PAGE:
Santander Consumer USA cleared another legal matter regarding its repossession processes.
Connecticut Banking Commissioner Jorge Perez recently announced a settlement with SCUSA, for alleged violations of Connecticut banking law pertaining to its activity concerning repossessed vehicles. In addition to providing $2.9 million in relief to affected consumers, Santander Consumer USA has paid a $100,000 fine and has agreed to comply with all sales finance laws in Connecticut.
Following a 2016 investigation, the Department of Banking alleged SCUSA failed to calculate accurately the balance owed on repossessed vehicles for some Connecticut consumers.
In addition, the department alleged that SCUSA failed to provide written itemized statements to consumers showing how the proceeds of the sale of their repossessed vehicle were disbursed within 30 days, as required by law.
Finally, the department alleged that Santander improperly charged convenience fees on payments made by credit or debit cards from Oct. 1, 2016 through Jan. 19 of last year.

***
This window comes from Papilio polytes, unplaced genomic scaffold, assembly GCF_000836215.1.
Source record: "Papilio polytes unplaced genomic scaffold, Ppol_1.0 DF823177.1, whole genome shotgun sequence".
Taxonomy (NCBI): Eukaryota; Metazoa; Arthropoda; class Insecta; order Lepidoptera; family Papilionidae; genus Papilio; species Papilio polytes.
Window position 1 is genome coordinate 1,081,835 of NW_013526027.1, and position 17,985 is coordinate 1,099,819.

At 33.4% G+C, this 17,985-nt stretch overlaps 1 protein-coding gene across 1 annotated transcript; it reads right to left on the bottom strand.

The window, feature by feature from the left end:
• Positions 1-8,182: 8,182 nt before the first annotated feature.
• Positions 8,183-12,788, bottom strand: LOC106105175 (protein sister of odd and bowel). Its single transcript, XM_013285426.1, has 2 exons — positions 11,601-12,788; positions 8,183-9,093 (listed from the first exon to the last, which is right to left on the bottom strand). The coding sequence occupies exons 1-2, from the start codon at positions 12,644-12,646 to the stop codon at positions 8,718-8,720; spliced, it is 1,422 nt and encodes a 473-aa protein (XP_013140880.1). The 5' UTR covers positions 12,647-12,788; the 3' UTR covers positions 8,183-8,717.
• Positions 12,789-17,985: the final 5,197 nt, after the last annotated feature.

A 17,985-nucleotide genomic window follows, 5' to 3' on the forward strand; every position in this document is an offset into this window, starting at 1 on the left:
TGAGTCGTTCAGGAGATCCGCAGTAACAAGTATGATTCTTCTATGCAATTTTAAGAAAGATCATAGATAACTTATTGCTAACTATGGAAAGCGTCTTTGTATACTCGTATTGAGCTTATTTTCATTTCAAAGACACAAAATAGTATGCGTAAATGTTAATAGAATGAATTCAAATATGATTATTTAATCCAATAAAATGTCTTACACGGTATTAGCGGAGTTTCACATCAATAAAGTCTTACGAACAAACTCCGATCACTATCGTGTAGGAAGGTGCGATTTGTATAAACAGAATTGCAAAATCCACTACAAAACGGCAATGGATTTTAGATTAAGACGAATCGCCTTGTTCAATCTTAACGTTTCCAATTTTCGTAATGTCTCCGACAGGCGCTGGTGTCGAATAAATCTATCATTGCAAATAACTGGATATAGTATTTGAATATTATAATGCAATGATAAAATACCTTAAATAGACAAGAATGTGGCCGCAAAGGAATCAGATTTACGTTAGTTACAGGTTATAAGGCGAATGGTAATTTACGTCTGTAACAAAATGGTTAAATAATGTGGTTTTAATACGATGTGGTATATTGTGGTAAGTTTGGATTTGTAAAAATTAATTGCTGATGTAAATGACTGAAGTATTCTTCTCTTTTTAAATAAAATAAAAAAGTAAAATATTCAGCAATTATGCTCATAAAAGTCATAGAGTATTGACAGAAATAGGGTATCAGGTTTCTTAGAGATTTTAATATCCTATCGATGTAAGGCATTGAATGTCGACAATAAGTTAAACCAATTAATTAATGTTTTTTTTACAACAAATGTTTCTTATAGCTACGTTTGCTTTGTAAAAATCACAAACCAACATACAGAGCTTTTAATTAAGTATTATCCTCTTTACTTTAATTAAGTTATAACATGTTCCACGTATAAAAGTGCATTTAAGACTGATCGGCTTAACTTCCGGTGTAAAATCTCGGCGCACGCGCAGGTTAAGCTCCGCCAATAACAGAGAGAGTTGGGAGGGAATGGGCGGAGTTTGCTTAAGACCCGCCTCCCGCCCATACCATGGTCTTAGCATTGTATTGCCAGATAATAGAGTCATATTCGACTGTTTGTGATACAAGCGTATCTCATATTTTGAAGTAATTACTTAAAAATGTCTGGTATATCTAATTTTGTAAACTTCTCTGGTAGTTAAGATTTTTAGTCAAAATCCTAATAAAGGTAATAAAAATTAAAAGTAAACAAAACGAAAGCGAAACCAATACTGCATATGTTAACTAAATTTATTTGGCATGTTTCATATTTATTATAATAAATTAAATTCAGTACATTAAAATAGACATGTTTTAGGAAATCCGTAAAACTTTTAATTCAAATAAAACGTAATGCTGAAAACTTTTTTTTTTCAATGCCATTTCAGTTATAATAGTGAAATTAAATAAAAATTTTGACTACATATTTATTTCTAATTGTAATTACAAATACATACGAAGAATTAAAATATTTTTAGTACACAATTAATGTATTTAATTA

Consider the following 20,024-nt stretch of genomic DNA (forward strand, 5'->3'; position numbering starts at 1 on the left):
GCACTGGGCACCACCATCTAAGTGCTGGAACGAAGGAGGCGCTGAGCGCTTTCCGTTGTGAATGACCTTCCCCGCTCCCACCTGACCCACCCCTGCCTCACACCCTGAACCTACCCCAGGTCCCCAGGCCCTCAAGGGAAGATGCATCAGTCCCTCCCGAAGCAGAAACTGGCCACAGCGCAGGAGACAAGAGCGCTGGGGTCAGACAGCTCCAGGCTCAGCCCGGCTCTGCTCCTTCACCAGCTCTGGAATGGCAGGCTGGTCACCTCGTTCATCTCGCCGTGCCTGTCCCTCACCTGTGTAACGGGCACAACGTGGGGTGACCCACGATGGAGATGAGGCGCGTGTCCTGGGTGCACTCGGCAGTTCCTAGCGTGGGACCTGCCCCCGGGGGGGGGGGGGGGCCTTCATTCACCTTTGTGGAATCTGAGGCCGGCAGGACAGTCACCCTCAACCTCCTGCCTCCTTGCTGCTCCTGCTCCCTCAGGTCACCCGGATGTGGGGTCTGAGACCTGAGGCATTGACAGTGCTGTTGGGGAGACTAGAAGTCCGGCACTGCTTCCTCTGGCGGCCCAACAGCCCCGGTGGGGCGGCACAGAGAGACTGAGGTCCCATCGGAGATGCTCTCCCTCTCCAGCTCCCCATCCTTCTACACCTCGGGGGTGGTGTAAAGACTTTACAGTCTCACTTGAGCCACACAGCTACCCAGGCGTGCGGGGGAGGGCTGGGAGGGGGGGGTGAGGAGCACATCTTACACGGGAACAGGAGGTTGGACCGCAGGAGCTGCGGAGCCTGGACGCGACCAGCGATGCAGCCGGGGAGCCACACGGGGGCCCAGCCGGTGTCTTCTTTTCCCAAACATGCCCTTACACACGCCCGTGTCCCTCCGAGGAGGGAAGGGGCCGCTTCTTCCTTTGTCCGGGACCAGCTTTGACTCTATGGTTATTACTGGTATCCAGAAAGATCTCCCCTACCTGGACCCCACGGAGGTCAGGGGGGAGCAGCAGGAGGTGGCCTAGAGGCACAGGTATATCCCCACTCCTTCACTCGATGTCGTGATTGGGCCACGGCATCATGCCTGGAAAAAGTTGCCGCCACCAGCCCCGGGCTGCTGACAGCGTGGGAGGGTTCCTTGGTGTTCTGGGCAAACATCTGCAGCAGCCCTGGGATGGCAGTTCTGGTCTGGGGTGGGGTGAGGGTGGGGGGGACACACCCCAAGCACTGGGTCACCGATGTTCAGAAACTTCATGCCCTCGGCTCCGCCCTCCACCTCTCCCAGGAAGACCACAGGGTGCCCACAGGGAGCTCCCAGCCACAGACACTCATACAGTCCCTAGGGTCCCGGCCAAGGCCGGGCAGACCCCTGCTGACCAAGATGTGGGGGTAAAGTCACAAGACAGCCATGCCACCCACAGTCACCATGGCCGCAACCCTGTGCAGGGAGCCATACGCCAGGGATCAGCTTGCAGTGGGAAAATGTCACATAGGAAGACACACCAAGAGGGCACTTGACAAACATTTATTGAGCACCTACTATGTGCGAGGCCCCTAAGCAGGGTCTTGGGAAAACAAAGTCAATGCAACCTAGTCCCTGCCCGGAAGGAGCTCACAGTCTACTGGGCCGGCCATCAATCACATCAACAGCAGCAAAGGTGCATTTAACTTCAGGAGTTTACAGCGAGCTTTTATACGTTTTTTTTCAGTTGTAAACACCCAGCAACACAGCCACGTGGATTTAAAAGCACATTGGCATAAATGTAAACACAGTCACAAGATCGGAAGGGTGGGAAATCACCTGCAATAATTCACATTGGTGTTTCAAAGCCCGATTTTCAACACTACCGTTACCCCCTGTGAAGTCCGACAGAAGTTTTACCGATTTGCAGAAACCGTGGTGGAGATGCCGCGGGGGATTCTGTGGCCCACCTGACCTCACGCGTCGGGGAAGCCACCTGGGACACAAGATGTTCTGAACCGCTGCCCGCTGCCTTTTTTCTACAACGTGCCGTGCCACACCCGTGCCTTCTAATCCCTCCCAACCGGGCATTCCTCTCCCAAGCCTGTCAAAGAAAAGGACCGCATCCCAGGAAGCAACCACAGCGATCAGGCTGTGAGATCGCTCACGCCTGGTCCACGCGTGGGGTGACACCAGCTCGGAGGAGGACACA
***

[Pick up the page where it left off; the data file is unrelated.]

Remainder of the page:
“I am happy thousands of Connecticut consumers have seen relief as a result of our department’s continued efforts to protect residents and ensure companies are following the law,” Perez said. “It is critical that we maintain our vigilance with a watchful eye so we can minimize risks to our consumers.”
Under the terms of the settlement, Santander has already credited, refunded or waived $2.9 million in principal, interest and other fees and assessments, including convenience fees.
Complete settlement details can be viewed here.
Back in 2015, SCUSA reached a settlement with the Department of Justice for nearly $10 million to resolve an issue with repossessions and servicemembers.